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How to Play 3x3 Games: A Strategy Method Experiment

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  • Selten, R.
  • Abbink, K.
  • Buchta, J.
  • Sadrieh, A.

    (Tilburg University, Center for Economic Research)

Abstract

Using the strategy method (Selten 1967) we elicit subjects' strategies for playing any 2-person 3x3-game with integer payoffs between 0 and 99.In each of 5 tournaments, every strategy pair plays 500000 games.The frequency of pure strategy equilibrium play increases from 51% in the first to 74% in the last tournament, with the equilibria that maximize joint payoff being preferred when multiple exist.For games without pure equilibria, strategies are typically based on elements of the best-reply cascade: MAP (maximize the expected payoff against uniformly randomizing opponents), BR-MAP (best reply to MAP), and BR-BR-MAP (best reply to BR-MAP).

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Bibliographic Info

Paper provided by Tilburg University, Center for Economic Research in its series Discussion Paper with number 2002-39.

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Date of creation: 2002
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Handle: RePEc:dgr:kubcen:200239

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Keywords: game theory; experimental economics;

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  1. Keser, C. & Gardner, R., 1994. "Strategic Behavior of Experienced Subjects in a Common Pool Resource Game," Papers 94-009, Indiana - Center for Econometric Model Research.
  2. Stahl Dale O. & Wilson Paul W., 1995. "On Players' Models of Other Players: Theory and Experimental Evidence," Games and Economic Behavior, Elsevier, vol. 10(1), pages 218-254, July.
  3. Nagel, Rosemarie, 1995. "Unraveling in Guessing Games: An Experimental Study," American Economic Review, American Economic Association, vol. 85(5), pages 1313-26, December.
  4. John C. Harsanyi & Reinhard Selten, 1988. "A General Theory of Equilibrium Selection in Games," MIT Press Books, The MIT Press, edition 1, volume 1, number 0262582384, January.
  5. Nagel, Rosemarie, 1993. "Experimental Results on Interactive Competitive Guessing," Discussion Paper Serie B 236, University of Bonn, Germany.
  6. Selten,Reinhard & Mitzkewitz,Michael & Uhlich,Gerald, . "Duopoly strategies programmed by experienced players," Discussion Paper Serie B 106, University of Bonn, Germany.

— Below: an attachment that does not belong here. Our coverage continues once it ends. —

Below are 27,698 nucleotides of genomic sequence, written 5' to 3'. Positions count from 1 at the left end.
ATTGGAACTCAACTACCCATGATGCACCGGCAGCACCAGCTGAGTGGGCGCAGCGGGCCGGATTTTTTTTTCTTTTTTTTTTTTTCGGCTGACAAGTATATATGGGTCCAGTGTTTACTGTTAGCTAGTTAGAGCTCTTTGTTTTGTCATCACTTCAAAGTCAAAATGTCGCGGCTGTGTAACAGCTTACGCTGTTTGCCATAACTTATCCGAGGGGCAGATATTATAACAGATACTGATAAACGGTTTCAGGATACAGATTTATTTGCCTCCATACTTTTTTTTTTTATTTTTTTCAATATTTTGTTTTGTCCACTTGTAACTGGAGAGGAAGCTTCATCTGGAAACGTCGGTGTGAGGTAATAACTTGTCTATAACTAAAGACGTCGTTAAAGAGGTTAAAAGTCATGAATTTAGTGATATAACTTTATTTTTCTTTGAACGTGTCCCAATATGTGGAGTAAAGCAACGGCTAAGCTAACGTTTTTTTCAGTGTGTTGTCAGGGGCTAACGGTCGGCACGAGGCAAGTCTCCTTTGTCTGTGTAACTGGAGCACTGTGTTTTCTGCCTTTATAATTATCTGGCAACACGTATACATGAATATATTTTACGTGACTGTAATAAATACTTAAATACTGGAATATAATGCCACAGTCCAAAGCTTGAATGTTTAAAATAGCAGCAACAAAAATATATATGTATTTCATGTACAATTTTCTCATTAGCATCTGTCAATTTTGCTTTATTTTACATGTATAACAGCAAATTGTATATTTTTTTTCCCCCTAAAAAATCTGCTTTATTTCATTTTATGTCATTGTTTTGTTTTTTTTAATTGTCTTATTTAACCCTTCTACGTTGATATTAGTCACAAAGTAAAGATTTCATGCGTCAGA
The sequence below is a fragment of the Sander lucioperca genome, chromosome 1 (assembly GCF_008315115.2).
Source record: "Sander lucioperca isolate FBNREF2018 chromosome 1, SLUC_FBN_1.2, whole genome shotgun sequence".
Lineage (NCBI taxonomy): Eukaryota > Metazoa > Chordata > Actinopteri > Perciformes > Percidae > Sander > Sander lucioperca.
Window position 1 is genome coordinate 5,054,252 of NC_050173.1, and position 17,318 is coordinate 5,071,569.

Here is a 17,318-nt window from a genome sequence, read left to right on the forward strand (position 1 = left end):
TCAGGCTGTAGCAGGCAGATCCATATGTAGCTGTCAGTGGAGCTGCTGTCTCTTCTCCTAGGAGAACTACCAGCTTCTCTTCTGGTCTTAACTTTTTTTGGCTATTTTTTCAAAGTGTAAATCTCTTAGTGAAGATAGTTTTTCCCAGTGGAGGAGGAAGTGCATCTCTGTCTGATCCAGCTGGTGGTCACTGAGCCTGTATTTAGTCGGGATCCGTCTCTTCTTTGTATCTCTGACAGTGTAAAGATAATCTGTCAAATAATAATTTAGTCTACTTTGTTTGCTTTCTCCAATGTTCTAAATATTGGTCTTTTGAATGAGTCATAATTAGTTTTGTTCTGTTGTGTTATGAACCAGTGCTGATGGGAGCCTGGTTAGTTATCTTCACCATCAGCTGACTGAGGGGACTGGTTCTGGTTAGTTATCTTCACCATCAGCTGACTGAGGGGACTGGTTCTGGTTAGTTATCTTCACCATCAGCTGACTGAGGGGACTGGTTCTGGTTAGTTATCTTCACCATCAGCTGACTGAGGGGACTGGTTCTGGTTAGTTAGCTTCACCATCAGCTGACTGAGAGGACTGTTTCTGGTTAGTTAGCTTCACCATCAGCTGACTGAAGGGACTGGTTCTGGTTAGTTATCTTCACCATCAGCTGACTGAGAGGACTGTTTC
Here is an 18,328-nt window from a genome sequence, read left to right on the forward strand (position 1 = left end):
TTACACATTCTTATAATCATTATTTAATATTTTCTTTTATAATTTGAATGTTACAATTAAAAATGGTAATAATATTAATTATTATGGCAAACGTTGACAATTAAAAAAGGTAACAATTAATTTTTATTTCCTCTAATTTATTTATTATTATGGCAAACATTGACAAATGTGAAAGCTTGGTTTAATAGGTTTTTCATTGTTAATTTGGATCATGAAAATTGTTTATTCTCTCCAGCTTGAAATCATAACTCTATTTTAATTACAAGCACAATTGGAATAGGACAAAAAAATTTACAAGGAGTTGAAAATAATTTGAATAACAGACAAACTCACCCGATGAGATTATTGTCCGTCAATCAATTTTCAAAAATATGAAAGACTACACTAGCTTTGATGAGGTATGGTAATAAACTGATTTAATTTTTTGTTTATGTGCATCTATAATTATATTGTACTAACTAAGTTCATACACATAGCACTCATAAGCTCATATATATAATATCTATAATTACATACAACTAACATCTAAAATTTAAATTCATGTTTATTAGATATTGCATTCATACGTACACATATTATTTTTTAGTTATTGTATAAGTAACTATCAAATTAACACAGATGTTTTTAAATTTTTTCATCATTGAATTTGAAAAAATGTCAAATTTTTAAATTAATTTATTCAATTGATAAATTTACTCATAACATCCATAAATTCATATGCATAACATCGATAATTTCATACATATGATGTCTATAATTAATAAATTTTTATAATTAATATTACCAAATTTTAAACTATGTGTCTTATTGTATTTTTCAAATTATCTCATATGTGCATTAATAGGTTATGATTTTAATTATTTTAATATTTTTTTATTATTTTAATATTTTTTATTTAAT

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Cited by:
  1. Spiwoks, Markus & Bizer, Kilian & Hein, Oliver, 2008. "Informational cascades: A mirage?," Journal of Economic Behavior & Organization, Elsevier, vol. 67(1), pages 193-199, July.
  2. Boone, Jan & Sadrieh, Abdolkarim & van Ours, Jan C., 2004. "Experiments on Unemployment Benefit Sanctions and Job Search Behavior," IZA Discussion Papers 1000, Institute for the Study of Labor (IZA).
  3. Olivier Armantier, 2006. "Do Wealth Differences Affect Fairness Considerations?," International Economic Review, Department of Economics, University of Pennsylvania and Osaka University Institute of Social and Economic Research Association, vol. 47(2), pages 391-429, 05.
  4. Staffiero, Gianandrea, 2006. "Helping the meaner, hurting the nicer: The contribution versus distribution game," IESE Research Papers D/652, IESE Business School.
  5. Olivier Armantier, 2001. "Does Wealth Affect Fairness Considerations?," Department of Economics Working Papers 01-05, Stony Brook University, Department of Economics.
  6. Ayala Arad & Ariel Rubinstein, 2012. "The 11-20 Money Request Game: A Level-k Reasoning Study," American Economic Review, American Economic Association, vol. 102(7), pages 3561-73, December.
  7. Roy Gardner, 2007. "Michael Bacharach, Beyond Individual Choice: Teams and Frames in Game Theory. Princeton, NJ: Princeton University Press, 2006. xxiii + 214 pages. USD 35.00 (cloth)," Public Choice, Springer, vol. 130(3), pages 495-497, March.
  8. Stahl, Dale O. & Haruvy, Ernan, 2008. "Level-n bounded rationality and dominated strategies in normal-form games," Journal of Economic Behavior & Organization, Elsevier, vol. 66(2), pages 226-232, May.
  9. Steffen Huck & Joerg Oechssler, 1999. "Informational cascades in the laboratory: Do they occur for the right reasons?," Experimental 9901001, EconWPA.
  10. Jordi Brandts & Gary Charness, 2011. "The strategy versus the direct-response method: a first survey of experimental comparisons," Experimental Economics, Springer, vol. 14(3), pages 375-398, September.
  11. Mengel Friederike & Sciubba Emanuela, 2010. "Extrapolation in Games of Coordination and Dominance Solvable Games," Research Memorandum 034, Maastricht University, Maastricht Research School of Economics of Technology and Organization (METEOR).
  12. Fabrizio Germano, 2007. "Stochastic Evolution of Rules for Playing Finite Normal Form Games," Theory and Decision, Springer, vol. 62(4), pages 311-333, May.
  13. Grimm, Veronika & Mengel, Friederike, 2012. "An experiment on learning in a multiple games environment," Journal of Economic Theory, Elsevier, vol. 147(6), pages 2220-2259.
  14. Karen Pittel & Dirk Rübbelke, 2012. "Transitions in the negotiations on climate change: from prisoner’s dilemma to chicken and beyond," International Environmental Agreements: Politics, Law and Economics, Springer, vol. 12(1), pages 23-39, March.
  15. Annamaria Nese & Arturo Palomba & Patrizia Sbriglia & Maurizio Scudiero, 2013. "Third party punishment and criminal behavior: an experiment with the Italian Camorra prison inmates," Economics Bulletin, AccessEcon, vol. 33(3), pages 1875-1884.

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